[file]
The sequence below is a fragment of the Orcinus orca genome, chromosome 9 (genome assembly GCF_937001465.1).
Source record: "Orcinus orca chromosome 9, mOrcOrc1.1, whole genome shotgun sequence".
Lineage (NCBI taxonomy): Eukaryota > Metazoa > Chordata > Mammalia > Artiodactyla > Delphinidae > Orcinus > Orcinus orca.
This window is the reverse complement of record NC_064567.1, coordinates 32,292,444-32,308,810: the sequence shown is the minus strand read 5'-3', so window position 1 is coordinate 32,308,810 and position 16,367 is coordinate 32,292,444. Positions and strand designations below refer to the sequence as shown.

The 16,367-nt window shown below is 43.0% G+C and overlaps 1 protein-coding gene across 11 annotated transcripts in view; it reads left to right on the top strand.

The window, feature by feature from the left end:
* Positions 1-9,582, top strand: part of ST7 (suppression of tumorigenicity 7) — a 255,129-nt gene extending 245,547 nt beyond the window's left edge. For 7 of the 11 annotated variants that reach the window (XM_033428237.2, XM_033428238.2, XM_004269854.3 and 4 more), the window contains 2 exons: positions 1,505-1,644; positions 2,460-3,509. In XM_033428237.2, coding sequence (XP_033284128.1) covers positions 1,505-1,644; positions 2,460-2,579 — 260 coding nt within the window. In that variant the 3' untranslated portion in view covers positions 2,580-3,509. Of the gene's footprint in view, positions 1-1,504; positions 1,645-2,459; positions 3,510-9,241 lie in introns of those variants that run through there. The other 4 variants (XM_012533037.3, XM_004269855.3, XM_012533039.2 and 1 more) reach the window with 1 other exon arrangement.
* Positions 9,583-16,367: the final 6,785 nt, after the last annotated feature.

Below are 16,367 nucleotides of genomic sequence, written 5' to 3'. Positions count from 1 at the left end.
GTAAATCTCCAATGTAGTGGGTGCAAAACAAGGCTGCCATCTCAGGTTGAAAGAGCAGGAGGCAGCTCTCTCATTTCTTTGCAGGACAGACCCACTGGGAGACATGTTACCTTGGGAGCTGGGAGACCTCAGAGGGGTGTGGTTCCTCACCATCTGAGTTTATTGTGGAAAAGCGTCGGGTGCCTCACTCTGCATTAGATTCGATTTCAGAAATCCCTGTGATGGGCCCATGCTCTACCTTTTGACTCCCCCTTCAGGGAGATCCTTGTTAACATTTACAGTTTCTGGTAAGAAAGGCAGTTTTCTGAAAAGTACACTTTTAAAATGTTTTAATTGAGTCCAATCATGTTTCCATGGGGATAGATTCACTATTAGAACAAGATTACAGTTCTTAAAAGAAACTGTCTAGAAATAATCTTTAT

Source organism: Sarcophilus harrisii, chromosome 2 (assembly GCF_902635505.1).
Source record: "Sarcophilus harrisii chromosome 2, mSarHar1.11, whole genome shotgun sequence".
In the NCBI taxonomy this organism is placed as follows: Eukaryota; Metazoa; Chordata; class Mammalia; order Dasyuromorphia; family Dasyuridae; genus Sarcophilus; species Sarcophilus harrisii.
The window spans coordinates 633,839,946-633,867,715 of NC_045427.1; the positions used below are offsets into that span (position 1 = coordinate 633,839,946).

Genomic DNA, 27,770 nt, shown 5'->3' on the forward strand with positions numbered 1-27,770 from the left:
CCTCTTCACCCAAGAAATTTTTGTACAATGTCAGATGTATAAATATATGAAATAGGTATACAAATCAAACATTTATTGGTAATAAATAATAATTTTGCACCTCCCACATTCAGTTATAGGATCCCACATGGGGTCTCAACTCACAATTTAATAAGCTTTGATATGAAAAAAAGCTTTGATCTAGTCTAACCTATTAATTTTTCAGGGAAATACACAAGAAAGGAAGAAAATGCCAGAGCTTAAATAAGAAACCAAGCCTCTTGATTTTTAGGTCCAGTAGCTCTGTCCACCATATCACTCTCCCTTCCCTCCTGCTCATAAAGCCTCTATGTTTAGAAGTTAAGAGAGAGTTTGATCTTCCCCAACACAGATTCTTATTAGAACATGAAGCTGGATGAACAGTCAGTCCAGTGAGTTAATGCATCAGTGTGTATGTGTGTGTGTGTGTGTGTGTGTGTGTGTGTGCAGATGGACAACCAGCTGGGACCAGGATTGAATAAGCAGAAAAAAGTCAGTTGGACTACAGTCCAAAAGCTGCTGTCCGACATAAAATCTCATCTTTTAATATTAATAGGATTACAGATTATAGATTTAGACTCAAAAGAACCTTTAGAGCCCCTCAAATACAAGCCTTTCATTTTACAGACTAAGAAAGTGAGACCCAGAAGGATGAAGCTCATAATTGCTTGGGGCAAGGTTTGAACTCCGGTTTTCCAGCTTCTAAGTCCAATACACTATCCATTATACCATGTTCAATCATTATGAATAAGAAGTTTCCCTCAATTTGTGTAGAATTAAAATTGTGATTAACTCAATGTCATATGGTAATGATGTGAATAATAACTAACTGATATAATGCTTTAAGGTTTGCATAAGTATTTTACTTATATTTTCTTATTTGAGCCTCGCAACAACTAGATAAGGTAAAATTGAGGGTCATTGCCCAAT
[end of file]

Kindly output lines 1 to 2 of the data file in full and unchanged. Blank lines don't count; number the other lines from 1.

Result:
The sequence below is a fragment of the Orcinus orca genome, chromosome 9 (genome assembly GCF_937001465.1).
Source record: "Orcinus orca chromosome 9, mOrcOrc1.1, whole genome shotgun sequence".